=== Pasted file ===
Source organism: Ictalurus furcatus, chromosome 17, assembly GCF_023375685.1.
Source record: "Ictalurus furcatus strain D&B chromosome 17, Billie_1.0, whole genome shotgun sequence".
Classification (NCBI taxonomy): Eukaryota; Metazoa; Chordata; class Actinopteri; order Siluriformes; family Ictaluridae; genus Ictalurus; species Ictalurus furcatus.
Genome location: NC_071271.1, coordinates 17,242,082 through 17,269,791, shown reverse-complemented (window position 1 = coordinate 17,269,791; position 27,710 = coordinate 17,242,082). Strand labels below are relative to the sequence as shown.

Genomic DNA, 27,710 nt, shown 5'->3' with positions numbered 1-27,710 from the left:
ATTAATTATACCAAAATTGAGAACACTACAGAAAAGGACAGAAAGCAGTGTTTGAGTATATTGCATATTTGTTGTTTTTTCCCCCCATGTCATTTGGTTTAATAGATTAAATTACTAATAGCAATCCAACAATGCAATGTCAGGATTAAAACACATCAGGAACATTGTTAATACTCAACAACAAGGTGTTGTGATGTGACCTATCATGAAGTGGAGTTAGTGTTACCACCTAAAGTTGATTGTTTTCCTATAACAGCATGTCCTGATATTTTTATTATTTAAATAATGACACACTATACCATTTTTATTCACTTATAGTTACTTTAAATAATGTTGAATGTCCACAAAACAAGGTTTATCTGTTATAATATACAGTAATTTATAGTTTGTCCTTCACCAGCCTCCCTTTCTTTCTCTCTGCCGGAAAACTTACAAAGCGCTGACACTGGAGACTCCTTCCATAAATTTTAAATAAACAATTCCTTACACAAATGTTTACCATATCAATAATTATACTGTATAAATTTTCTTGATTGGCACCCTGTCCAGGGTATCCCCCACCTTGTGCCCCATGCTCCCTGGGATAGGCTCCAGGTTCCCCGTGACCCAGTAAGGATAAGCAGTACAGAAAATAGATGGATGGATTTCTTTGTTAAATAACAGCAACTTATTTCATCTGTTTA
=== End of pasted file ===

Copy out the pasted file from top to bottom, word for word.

Source organism: Ictalurus furcatus, chromosome 17, assembly GCF_023375685.1.
Source record: "Ictalurus furcatus strain D&B chromosome 17, Billie_1.0, whole genome shotgun sequence".
Classification (NCBI taxonomy): Eukaryota; Metazoa; Chordata; class Actinopteri; order Siluriformes; family Ictaluridae; genus Ictalurus; species Ictalurus furcatus.
Genome location: NC_071271.1, coordinates 17,242,082 through 17,269,791, shown reverse-complemented (window position 1 = coordinate 17,269,791; position 27,710 = coordinate 17,242,082). Strand labels below are relative to the sequence as shown.

Genomic DNA, 27,710 nt, shown 5'->3' with positions numbered 1-27,710 from the left:
ATTAATTATACCAAAATTGAGAACACTACAGAAAAGGACAGAAAGCAGTGTTTGAGTATATTGCATATTTGTTGTTTTTTCCCCCCATGTCATTTGGTTTAATAGATTAAATTACTAATAGCAATCCAACAATGCAATGTCAGGATTAAAACACATCAGGAACATTGTTAATACTCAACAACAAGGTGTTGTGATGTGACCTATCATGAAGTGGAGTTAGTGTTACCACCTAAAGTTGATTGTTTTCCTATAACAGCATGTCCTGATATTTTTATTATTTAAATAATGACACACTATACCATTTTTATTCACTTATAGTTACTTTAAATAATGTTGAATGTCCACAAAACAAGGTTTATCTGTTATAATATACAGTAATTTATAGTTTGTCCTTCACCAGCCTCCCTTTCTTTCTCTCTGCCGGAAAACTTACAAAGCGCTGACACTGGAGACTCCTTCCATAAATTTTAAATAAACAATTCCTTACACAAATGTTTACCATATCAATAATTATACTGTATAAATTTTCTTGATTGGCACCCTGTCCAGGGTATCCCCCACCTTGTGCCCCATGCTCCCTGGGATAGGCTCCAGGTTCCCCGTGACCCAGTAAGGATAAGCAGTACAGAAAATAGATGGATGGATTTCTTTGTTAAATAACAGCAACTTATTTCATCTGTTTA